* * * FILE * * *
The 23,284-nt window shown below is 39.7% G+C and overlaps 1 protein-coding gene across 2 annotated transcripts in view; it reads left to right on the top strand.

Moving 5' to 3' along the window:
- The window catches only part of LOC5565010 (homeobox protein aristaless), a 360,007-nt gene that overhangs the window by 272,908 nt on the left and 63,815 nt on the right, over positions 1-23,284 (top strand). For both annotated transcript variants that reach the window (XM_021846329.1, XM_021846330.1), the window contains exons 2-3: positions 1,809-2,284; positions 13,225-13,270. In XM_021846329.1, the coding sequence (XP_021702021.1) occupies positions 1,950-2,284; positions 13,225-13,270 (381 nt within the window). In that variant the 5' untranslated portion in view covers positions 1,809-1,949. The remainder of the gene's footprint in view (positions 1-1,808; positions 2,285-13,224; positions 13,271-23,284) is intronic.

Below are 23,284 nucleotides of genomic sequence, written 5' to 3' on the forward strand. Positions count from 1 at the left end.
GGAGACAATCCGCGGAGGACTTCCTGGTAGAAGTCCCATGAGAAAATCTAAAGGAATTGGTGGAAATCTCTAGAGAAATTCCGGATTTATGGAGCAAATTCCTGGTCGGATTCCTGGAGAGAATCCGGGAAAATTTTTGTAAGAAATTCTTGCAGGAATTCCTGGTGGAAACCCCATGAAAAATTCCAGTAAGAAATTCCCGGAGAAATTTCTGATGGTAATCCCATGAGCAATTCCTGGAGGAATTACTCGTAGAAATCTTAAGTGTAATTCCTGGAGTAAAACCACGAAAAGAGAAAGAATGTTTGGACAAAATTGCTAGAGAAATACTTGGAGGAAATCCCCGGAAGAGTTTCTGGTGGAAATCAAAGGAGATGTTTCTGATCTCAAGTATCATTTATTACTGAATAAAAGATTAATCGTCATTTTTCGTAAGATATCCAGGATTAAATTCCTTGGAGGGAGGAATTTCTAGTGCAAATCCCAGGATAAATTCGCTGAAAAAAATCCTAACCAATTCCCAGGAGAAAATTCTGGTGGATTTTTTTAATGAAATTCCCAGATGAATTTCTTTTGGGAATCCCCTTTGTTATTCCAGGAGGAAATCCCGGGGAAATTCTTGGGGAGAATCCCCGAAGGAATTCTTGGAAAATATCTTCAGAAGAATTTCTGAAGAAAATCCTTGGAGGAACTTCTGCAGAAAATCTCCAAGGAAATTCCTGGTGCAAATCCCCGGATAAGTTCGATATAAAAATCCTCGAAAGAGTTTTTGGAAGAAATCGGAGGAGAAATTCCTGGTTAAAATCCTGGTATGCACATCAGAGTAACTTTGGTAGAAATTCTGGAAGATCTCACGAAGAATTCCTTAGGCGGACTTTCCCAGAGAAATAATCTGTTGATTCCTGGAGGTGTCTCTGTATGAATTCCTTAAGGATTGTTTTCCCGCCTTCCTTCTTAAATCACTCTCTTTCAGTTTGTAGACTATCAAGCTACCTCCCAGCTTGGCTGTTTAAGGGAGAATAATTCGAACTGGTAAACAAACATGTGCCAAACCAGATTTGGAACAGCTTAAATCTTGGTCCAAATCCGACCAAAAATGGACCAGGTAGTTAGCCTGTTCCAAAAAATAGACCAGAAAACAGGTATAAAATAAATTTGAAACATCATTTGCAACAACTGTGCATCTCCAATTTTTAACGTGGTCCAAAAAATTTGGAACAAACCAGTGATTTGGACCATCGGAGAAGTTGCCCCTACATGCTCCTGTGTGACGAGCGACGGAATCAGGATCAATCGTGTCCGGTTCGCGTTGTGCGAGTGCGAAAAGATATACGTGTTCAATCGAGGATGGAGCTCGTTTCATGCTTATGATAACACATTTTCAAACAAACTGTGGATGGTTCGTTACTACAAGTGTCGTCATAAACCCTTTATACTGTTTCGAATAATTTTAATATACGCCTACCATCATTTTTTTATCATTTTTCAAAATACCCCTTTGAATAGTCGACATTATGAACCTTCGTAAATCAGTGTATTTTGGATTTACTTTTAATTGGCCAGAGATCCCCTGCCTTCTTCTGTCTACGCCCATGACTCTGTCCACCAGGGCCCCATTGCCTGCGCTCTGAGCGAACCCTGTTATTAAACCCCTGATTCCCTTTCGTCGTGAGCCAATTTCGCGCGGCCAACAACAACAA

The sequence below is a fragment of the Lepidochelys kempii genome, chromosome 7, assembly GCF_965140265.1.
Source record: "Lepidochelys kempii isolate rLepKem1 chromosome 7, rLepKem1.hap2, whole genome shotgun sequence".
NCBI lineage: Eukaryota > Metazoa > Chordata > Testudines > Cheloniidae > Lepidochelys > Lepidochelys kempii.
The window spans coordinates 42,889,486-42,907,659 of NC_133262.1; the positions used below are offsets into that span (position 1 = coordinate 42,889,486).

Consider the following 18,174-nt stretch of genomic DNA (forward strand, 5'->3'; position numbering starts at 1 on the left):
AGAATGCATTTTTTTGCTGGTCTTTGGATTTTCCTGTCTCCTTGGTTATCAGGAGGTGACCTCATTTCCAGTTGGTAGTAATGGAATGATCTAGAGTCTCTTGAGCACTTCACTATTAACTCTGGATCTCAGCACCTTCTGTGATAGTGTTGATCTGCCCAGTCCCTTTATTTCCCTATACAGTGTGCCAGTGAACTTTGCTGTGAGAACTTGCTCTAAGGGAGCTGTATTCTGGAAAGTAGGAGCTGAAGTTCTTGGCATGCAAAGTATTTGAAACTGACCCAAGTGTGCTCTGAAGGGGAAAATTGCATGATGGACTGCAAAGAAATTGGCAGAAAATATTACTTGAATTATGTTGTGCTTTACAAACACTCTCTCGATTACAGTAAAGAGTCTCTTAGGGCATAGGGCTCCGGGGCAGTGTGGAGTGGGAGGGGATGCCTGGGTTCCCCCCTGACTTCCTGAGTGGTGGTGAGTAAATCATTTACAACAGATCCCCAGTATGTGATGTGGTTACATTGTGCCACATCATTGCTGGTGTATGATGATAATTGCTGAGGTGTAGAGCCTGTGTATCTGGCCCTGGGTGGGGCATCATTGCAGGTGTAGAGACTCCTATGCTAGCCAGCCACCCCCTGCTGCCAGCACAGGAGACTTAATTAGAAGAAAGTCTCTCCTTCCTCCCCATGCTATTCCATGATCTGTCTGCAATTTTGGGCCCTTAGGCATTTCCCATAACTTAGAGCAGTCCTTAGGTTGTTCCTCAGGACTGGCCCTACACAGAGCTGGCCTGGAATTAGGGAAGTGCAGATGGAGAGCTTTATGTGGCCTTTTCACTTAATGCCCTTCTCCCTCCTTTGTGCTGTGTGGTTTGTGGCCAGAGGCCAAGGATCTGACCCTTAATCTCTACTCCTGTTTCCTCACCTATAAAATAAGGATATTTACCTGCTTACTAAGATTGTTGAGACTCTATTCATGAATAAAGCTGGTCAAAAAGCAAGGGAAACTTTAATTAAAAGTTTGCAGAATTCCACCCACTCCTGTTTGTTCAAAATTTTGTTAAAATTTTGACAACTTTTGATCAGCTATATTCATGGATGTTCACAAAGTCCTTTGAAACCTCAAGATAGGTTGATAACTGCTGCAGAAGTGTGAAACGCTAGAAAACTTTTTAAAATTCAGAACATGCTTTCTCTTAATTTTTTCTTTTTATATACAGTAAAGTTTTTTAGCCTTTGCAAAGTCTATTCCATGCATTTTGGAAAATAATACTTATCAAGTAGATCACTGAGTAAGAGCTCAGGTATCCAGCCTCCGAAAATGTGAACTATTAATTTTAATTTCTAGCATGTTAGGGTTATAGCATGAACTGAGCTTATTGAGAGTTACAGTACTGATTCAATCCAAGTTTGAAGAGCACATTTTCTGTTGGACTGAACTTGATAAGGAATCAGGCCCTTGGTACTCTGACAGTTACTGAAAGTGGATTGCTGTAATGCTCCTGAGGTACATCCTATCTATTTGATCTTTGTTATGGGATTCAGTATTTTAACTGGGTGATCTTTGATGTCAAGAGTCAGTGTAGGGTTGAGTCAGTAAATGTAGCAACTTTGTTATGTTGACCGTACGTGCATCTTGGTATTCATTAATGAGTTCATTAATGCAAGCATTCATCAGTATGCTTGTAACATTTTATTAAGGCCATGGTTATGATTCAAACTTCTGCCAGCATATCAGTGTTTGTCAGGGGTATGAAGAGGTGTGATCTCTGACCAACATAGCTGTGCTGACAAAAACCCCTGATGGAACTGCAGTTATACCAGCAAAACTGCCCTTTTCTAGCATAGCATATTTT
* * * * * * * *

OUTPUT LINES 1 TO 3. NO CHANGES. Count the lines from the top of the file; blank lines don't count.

The 23,284-nt window shown below is 39.7% G+C and overlaps 1 protein-coding gene across 2 annotated transcripts in view; it reads left to right on the top strand.

Moving 5' to 3' along the window:
- The window catches only part of LOC5565010 (homeobox protein aristaless), a 360,007-nt gene that overhangs the window by 272,908 nt on the left and 63,815 nt on the right, over positions 1-23,284 (top strand). For both annotated transcript variants that reach the window (XM_021846329.1, XM_021846330.1), the window contains exons 2-3: positions 1,809-2,284; positions 13,225-13,270. In XM_021846329.1, the coding sequence (XP_021702021.1) occupies positions 1,950-2,284; positions 13,225-13,270 (381 nt within the window). In that variant the 5' untranslated portion in view covers positions 1,809-1,949. The remainder of the gene's footprint in view (positions 1-1,808; positions 2,285-13,224; positions 13,271-23,284) is intronic.